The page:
China has been developing a growing military presence in the region, including the deployment of long-range ballistic missiles.
Responding to Australia’s announcement on Wednesday, China’s Foreign Ministry spokesman, Zhao Lijian, said all countries “should avoid military competition and stop purchasing unnecessary military equipment”.
Australia’s decision to immediately purchase long-range missiles was partly sparked by an increasing awareness that the growing tensions between the US and China meant it could not wait for new attack-class submarines to come online in the 2030s, according to senior government sources.
The new submarines won’t start to be delivered until the 2030s, with Australia needing to upgrade its fleet of Collins-class submarines to avoid a capability gap.
While welcoming the government’s updated strategy to focus on new defence systems such as long-range missiles, opposition defence spokesman Richard Marles said Labor would be “holding the government to account” on the future submarine program.
Senator Reynolds will say Australia’s submarines still underpinned the nation’s credibility and influence as a modern military power, but Defence can no longer plan for a decade-long warning period for any major attack against the country, and the threats are more immediate.
In a speech at the Australian Strategic Policy Institute in Canberra, Senator Reynolds will say it is now time to recognise the US-China relationship is “increasingly characterised by competition”.
She will say the Indo-Pacific region is facing “the most consequential strategic realignment since the end of World War II”.
“Australia has watched closely as China has actively sought greater influence in the Indo-Pacific,” Senator Reynolds is expected to say.
“We have supported China where that pursuit advances mutual interests in security, prosperity and stability.
“However, some of China’s actions have deeply unsettled the region. They have not positively contributed to Australia’s – or the region’s – security and stability. Australia is far from alone in being troubled by this.”
Australia has been increasingly concerned about China’s growing militarisation in the South China Sea and East China Sea, as well as Beijing’s crackdown on democratic rights in Hong Kong, and its border clashes with India.
Senator Reynolds will say Australia’s concerns “would come as no surprise to the Chinese government”.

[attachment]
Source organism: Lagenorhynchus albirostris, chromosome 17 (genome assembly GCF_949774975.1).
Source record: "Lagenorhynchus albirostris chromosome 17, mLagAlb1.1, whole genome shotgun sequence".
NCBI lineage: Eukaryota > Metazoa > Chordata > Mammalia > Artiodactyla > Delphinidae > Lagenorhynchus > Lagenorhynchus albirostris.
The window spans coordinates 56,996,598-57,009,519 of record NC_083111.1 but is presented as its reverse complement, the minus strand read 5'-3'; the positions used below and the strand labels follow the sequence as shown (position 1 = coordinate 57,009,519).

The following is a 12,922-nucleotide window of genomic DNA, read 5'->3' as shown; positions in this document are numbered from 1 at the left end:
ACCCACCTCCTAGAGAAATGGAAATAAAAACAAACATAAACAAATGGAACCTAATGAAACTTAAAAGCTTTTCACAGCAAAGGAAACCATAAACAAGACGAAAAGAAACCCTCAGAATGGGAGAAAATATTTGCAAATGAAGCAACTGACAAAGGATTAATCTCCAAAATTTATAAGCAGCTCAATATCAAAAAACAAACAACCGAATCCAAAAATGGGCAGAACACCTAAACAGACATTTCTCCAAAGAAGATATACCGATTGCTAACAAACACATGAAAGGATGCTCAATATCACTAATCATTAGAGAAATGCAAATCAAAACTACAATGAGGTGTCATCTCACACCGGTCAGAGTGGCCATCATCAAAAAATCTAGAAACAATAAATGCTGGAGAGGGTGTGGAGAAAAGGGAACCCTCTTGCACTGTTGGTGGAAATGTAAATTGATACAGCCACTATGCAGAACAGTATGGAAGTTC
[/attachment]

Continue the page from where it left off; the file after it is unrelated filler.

“We have been very clear in expressing our concerns – about developments that are inconsistent with international law or may undermine the sovereignty of nations,” she will say.
“We do so from a steadfast position – that our values are what define us as a nation. Maintenance of them is not negotiable.”
The Defence Minister will say the latest review found Australia’s security environment had deteriorated far more rapidly — and in ways that it could not have predicted — four years ago.
“Nations right across the region have now have advanced capabilities such as submarines, next-generation air combat, and highly capable land forces,” she will say.
John Blaxland, professor of international security and intelligence studies at the Australian National University, said the new strategy was brought on by not just “increased belligerence” by the Chinese government, but also a growing unease about the US’s retreat from leadership in the region.
“Any adversary, knowing we are only going to buy submarines and fighters, will develop a plan to combat that. That’s why we have to develop a suite of options,” he said.
Responding to the announcement, the Indonesian government said it shared Australia’s concern about growing instability in the region and stressed the need for peace, rather than military conflict, in the South China Sea.
Defence Minister Prabowo Subianto’s spokesman, Dahnil Anzar Simanjuntak, said “we understand Australia’s concern over the region’s stability and the Defence Ministry shares similar concern about it”.
ASPI defence program director Michael Shoebridge said he was pleased the new strategy acknowledged the importance of developing a sovereign capability in fuel storage and advanced munitions.
“In times of conflict, all of those missile systems will have to be produce large scales and domestic production will be strategically useful not just to the ADF but to partners as well,” he said.
While the new strategy extends the spending commitments in the 2016 White Paper for a further four years to 2030, Prime Minister Scott Morrison on Wednesday committed the government to going beyond its initial promise of lifting military spending to 2 per cent of gross domestic product.
Anthony is foreign affairs and national security correspondent for The Sydney Morning Herald and The Age.